Place both breasts in a large, zipper-lock plastic bag. Stir the salt water and pour into the bag. Seal and refrigerate overnight or at least 6 hours.

Place raisins and chilies in a heatproof bowl and cover with boiling water. Let soak until plumped and softened, 20 to 30 minutes. Drain and discard water.
Remove stem and seeds from chilies and tear into large pieces. Combine raisins, chilies, garlic, parsley and salt and pepper in a food processor and puree until smooth.

Prepare a large charcoal fire (about 25 briquettes) on one side of a covered grill (cover removed).

While coals heat, remove turkey from brine. Rinse and pat dry. Place meat cut-sides-up on a counter. Spread chili mixture to within 1/2 inch of the edges of the meat. Roll up jelly-roll style, tucking in ends so no filling leaks out. Tie each roll in three places with kitchen string. Sew up any gaps with cotton thread.

Brush turkey rolls all over with melted butter. When the coals have ashed over, scatter a handful of soaked hickory chips over the coals. Place meat on the opposite side of the grill from the hot coals. Close lid, positioning vents wide open. Roast for about 20 minutes. Turn and reposition turkey rolls. Replace lid and continue cooking until an instant-read thermometer inserted in the thickest part of the turkey registers 165 to 170 degrees. This will take about 45 minutes to 1 hour, depending on the heat of the grill. Check with a thermometer after 45 minutes.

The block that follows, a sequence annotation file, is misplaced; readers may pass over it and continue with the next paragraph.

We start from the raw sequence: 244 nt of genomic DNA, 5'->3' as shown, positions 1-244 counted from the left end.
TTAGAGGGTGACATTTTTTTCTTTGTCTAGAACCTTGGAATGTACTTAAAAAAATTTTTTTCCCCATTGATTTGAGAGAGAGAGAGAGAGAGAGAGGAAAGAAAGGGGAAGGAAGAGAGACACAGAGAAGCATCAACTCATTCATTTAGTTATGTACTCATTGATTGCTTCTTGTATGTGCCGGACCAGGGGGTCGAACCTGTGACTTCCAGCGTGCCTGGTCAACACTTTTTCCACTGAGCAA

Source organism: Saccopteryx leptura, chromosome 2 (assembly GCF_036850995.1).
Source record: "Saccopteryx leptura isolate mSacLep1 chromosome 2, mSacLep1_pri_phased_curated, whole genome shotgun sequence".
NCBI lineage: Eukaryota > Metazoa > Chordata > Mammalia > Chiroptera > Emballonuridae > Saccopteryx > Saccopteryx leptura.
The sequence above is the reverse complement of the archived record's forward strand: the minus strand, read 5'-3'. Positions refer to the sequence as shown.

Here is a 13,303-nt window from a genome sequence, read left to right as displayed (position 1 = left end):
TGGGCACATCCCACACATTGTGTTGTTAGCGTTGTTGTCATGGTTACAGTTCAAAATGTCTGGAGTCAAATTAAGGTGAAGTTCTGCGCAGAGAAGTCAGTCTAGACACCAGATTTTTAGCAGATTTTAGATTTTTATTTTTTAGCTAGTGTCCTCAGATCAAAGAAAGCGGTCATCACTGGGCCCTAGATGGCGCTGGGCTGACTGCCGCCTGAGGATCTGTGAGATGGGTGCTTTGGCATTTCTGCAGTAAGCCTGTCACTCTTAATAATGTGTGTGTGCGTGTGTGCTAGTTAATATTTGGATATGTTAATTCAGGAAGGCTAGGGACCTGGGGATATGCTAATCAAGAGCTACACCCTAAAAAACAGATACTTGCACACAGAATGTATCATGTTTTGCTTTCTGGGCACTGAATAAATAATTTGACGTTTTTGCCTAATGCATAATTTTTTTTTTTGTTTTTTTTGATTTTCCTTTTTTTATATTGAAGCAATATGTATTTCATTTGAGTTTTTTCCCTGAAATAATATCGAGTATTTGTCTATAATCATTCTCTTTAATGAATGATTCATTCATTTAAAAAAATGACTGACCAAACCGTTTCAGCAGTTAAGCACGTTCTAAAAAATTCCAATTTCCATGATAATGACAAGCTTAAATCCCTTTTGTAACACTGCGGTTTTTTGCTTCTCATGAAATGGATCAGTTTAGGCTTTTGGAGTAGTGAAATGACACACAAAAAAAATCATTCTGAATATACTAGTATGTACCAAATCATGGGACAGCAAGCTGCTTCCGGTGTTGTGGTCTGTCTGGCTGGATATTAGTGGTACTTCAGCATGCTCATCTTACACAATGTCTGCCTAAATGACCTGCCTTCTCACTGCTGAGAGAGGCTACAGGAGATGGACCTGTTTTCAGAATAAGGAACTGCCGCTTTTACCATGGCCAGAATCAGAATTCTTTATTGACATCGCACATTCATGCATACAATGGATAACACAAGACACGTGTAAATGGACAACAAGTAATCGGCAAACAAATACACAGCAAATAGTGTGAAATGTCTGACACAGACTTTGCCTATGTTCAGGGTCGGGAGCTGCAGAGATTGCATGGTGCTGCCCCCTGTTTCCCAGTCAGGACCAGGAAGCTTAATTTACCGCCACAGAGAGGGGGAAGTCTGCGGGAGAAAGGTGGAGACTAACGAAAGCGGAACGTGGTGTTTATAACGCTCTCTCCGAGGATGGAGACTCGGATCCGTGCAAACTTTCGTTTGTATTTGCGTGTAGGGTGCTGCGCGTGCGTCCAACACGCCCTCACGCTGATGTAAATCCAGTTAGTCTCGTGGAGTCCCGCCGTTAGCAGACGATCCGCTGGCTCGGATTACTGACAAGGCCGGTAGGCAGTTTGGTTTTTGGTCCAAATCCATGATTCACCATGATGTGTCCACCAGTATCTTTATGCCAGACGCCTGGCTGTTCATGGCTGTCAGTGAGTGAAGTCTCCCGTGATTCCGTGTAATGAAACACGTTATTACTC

Remove from heat, cover with foil and let stand for 10 minutes before cutting each roll in half-inch-thick slices. Serves 6. Recipe may be cut in half to serve 3.

•  1/2 cup cream
•  1 tsp. mashed, canned chipotle chilies in adobo sauce

Whisk cream with chilies in a small saucepan and simmer until reduced by half. Dribble a tablespoon of sauce over each portion.


David Lebovitz was making a pie when all hell broke loose in his neighborhood in Paris last weekend. On Monday I checked his blog, Living the Sweet Live In Paris, to make sure all was well. He, his partner and his friends are fine but his local outdoor market and restaurants were the scene of bombings, he wrote. Everyone is shaken up.

Lebovitz returned to the kitchen later to finish making a pecan pie with Bourbon and ginger, a new recipe he found in “First Prize Pies” by Allison Kave. The pie is very special, he wrote, and served a function beyond nourishment: “I was happy to have this pie sitting on the counter after all that happened this weekend. It made us feel a little better.”